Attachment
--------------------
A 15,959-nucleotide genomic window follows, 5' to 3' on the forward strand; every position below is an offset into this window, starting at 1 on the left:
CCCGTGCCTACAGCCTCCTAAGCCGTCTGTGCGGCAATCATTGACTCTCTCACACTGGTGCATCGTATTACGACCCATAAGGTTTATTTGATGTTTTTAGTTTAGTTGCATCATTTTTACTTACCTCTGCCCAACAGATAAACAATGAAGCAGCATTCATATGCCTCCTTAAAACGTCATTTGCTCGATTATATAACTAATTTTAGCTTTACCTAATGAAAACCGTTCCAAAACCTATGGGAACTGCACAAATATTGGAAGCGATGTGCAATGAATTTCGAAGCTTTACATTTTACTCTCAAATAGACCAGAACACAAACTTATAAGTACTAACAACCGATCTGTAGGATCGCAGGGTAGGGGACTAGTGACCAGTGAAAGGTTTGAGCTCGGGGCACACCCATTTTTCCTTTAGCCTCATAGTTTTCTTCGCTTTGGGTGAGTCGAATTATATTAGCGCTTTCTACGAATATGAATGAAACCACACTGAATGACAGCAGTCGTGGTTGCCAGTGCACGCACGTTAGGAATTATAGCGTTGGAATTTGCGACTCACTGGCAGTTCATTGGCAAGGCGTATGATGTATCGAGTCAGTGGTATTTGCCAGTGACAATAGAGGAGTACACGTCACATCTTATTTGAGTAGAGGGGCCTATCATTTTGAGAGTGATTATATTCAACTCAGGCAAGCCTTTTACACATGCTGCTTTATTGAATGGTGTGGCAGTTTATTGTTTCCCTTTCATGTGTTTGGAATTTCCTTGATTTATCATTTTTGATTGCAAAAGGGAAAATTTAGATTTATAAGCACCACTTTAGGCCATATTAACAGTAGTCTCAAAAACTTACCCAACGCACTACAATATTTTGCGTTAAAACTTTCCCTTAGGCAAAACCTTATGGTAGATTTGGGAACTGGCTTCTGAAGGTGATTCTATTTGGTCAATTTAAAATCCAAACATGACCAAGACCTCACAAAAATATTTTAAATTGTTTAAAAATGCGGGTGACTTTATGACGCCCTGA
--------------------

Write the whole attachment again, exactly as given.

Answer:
A 15,959-nucleotide genomic window follows, 5' to 3' on the forward strand; every position below is an offset into this window, starting at 1 on the left:
CCCGTGCCTACAGCCTCCTAAGCCGTCTGTGCGGCAATCATTGACTCTCTCACACTGGTGCATCGTATTACGACCCATAAGGTTTATTTGATGTTTTTAGTTTAGTTGCATCATTTTTACTTACCTCTGCCCAACAGATAAACAATGAAGCAGCATTCATATGCCTCCTTAAAACGTCATTTGCTCGATTATATAACTAATTTTAGCTTTACCTAATGAAAACCGTTCCAAAACCTATGGGAACTGCACAAATATTGGAAGCGATGTGCAATGAATTTCGAAGCTTTACATTTTACTCTCAAATAGACCAGAACACAAACTTATAAGTACTAACAACCGATCTGTAGGATCGCAGGGTAGGGGACTAGTGACCAGTGAAAGGTTTGAGCTCGGGGCACACCCATTTTTCCTTTAGCCTCATAGTTTTCTTCGCTTTGGGTGAGTCGAATTATATTAGCGCTTTCTACGAATATGAATGAAACCACACTGAATGACAGCAGTCGTGGTTGCCAGTGCACGCACGTTAGGAATTATAGCGTTGGAATTTGCGACTCACTGGCAGTTCATTGGCAAGGCGTATGATGTATCGAGTCAGTGGTATTTGCCAGTGACAATAGAGGAGTACACGTCACATCTTATTTGAGTAGAGGGGCCTATCATTTTGAGAGTGATTATATTCAACTCAGGCAAGCCTTTTACACATGCTGCTTTATTGAATGGTGTGGCAGTTTATTGTTTCCCTTTCATGTGTTTGGAATTTCCTTGATTTATCATTTTTGATTGCAAAAGGGAAAATTTAGATTTATAAGCACCACTTTAGGCCATATTAACAGTAGTCTCAAAAACTTACCCAACGCACTACAATATTTTGCGTTAAAACTTTCCCTTAGGCAAAACCTTATGGTAGATTTGGGAACTGGCTTCTGAAGGTGATTCTATTTGGTCAATTTAAAATCCAAACATGACCAAGACCTCACAAAAATATTTTAAATTGTTTAAAAATGCGGGTGACTTTATGACGCCCTGA